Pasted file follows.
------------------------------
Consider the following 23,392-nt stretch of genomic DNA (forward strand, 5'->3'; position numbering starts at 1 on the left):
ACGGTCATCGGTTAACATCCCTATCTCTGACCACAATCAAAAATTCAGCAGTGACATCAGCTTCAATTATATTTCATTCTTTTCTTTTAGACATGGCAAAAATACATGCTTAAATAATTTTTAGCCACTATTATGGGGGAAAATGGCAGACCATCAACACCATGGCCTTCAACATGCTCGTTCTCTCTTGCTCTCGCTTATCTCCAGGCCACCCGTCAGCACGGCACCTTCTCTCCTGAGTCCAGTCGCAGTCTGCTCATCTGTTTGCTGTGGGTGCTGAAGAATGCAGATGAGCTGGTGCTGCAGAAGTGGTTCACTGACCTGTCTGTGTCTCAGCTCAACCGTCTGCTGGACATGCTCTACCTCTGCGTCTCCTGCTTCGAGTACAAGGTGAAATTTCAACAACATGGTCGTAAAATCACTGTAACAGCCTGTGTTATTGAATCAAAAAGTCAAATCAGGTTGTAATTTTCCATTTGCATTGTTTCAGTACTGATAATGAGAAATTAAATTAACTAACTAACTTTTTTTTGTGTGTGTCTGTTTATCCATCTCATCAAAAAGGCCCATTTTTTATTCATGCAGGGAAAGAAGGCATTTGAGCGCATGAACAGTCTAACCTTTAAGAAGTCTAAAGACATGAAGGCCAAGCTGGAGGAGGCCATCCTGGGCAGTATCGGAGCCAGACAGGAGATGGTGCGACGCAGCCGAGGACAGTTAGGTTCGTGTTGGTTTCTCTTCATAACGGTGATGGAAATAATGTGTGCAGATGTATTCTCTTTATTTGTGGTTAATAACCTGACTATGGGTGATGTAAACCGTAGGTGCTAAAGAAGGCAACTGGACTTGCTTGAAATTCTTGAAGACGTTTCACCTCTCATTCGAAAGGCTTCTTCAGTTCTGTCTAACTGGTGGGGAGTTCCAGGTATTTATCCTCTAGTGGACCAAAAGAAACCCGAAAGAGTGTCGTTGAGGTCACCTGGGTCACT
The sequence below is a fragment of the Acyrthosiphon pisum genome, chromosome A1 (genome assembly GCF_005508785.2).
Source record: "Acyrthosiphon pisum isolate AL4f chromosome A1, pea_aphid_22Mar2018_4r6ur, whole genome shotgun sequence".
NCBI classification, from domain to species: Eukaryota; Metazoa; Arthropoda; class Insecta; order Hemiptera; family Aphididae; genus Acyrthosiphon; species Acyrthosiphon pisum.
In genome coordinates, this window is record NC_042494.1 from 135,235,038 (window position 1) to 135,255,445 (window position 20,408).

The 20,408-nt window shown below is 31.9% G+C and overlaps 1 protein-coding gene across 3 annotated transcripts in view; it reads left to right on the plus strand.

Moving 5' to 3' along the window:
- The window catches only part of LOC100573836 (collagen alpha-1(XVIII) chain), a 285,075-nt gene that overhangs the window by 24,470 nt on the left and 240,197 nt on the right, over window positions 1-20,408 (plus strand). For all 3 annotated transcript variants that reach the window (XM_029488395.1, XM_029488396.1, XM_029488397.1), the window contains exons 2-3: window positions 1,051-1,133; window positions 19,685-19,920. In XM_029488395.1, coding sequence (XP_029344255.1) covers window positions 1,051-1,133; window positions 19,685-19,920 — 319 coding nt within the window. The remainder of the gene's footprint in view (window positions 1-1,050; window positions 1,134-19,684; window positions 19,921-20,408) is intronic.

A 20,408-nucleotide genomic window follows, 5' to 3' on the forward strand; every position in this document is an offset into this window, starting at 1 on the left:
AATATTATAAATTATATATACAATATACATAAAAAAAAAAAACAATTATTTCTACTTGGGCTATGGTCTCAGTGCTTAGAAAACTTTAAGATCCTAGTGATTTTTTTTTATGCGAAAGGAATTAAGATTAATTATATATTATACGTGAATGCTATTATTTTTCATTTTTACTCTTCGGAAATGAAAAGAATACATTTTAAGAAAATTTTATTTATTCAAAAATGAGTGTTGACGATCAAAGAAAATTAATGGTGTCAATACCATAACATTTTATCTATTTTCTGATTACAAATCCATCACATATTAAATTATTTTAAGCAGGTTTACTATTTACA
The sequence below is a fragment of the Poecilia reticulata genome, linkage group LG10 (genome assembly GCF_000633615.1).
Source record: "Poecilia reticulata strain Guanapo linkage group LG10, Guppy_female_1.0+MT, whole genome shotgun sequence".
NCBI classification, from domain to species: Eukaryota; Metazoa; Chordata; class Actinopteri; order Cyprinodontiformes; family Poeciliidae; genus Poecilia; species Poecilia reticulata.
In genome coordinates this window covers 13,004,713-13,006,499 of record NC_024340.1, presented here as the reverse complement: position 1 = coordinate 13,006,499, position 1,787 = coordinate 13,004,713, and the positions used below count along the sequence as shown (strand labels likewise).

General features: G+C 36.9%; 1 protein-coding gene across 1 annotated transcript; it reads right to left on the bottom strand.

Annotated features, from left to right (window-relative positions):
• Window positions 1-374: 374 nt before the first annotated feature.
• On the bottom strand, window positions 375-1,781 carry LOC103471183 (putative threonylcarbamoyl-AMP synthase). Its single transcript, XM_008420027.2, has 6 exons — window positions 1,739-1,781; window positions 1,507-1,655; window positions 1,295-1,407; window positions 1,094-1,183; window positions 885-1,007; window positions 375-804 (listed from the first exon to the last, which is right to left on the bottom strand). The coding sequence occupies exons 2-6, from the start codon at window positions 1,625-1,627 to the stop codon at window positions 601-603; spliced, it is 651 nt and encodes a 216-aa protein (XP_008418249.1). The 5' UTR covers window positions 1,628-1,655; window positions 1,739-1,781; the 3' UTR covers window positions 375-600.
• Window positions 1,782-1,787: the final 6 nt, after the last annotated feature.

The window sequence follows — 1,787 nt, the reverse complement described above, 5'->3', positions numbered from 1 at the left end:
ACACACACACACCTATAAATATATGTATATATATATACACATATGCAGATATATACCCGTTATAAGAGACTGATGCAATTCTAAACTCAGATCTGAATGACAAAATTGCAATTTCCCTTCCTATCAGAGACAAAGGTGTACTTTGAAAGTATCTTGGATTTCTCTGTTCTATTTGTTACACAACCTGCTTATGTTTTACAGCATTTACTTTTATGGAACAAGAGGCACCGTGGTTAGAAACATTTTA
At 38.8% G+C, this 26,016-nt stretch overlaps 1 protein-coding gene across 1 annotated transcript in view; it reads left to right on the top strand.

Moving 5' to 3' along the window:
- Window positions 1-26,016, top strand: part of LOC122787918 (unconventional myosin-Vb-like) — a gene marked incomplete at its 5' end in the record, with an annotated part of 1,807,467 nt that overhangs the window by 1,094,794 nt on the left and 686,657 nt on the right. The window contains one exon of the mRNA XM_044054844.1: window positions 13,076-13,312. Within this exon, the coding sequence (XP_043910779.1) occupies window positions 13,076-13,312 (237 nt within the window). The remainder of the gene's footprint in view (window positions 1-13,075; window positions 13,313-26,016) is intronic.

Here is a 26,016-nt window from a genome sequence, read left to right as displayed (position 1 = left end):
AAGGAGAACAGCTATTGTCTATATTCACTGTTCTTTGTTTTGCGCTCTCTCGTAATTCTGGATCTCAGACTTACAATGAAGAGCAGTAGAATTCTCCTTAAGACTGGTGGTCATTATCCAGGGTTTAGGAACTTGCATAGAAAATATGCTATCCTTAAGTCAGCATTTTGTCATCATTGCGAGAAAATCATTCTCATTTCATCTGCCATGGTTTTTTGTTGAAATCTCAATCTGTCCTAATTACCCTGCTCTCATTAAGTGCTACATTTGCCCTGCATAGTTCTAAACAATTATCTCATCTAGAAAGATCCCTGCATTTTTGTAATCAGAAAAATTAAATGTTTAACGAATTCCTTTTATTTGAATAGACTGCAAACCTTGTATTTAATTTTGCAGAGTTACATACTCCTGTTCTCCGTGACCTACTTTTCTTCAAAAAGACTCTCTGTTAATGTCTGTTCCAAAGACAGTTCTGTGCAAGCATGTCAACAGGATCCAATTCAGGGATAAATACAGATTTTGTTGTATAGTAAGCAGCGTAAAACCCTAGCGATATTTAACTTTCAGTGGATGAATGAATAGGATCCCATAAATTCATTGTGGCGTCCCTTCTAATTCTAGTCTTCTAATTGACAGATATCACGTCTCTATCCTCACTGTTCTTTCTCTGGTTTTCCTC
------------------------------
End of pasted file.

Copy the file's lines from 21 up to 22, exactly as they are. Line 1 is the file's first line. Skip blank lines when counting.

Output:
The window sequence follows — 1,787 nt, the reverse complement described above, 5'->3', positions numbered from 1 at the left end:
ACACACACACACCTATAAATATATGTATATATATATACACATATGCAGATATATACCCGTTATAAGAGACTGATGCAATTCTAAACTCAGATCTGAATGACAAAATTGCAATTTCCCTTCCTATCAGAGACAAAGGTGTACTTTGAAAGTATCTTGGATTTCTCTGTTCTATTTGTTACACAACCTGCTTATGTTTTACAGCATTTACTTTTATGGAACAAGAGGCACCGTGGTTAGAAACATTTTA